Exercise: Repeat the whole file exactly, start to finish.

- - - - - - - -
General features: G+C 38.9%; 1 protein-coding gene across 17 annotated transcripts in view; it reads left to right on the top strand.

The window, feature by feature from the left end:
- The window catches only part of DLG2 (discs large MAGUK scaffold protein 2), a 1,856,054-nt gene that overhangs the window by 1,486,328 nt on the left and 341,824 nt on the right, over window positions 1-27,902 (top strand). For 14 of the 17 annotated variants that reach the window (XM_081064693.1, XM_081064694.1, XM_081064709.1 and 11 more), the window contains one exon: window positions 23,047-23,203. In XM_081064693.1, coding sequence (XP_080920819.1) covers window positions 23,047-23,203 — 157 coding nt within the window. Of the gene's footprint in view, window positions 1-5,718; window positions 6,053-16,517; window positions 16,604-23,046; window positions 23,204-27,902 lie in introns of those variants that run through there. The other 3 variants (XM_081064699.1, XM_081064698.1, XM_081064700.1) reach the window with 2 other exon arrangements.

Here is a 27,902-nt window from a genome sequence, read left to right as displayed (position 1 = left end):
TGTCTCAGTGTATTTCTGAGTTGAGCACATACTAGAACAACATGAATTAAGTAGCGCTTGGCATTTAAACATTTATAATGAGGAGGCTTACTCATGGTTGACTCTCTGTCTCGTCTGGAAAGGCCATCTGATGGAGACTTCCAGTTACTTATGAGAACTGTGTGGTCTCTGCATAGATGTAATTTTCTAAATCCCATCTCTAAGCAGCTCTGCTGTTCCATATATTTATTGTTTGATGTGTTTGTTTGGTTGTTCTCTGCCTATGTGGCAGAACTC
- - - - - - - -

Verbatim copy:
General features: G+C 38.9%; 1 protein-coding gene across 17 annotated transcripts in view; it reads left to right on the top strand.

The window, feature by feature from the left end:
- The window catches only part of DLG2 (discs large MAGUK scaffold protein 2), a 1,856,054-nt gene that overhangs the window by 1,486,328 nt on the left and 341,824 nt on the right, over window positions 1-27,902 (top strand). For 14 of the 17 annotated variants that reach the window (XM_081064693.1, XM_081064694.1, XM_081064709.1 and 11 more), the window contains one exon: window positions 23,047-23,203. In XM_081064693.1, coding sequence (XP_080920819.1) covers window positions 23,047-23,203 — 157 coding nt within the window. Of the gene's footprint in view, window positions 1-5,718; window positions 6,053-16,517; window positions 16,604-23,046; window positions 23,204-27,902 lie in introns of those variants that run through there. The other 3 variants (XM_081064699.1, XM_081064698.1, XM_081064700.1) reach the window with 2 other exon arrangements.

Here is a 27,902-nt window from a genome sequence, read left to right as displayed (position 1 = left end):
TGTCTCAGTGTATTTCTGAGTTGAGCACATACTAGAACAACATGAATTAAGTAGCGCTTGGCATTTAAACATTTATAATGAGGAGGCTTACTCATGGTTGACTCTCTGTCTCGTCTGGAAAGGCCATCTGATGGAGACTTCCAGTTACTTATGAGAACTGTGTGGTCTCTGCATAGATGTAATTTTCTAAATCCCATCTCTAAGCAGCTCTGCTGTTCCATATATTTATTGTTTGATGTGTTTGTTTGGTTGTTCTCTGCCTATGTGGCAGAACTC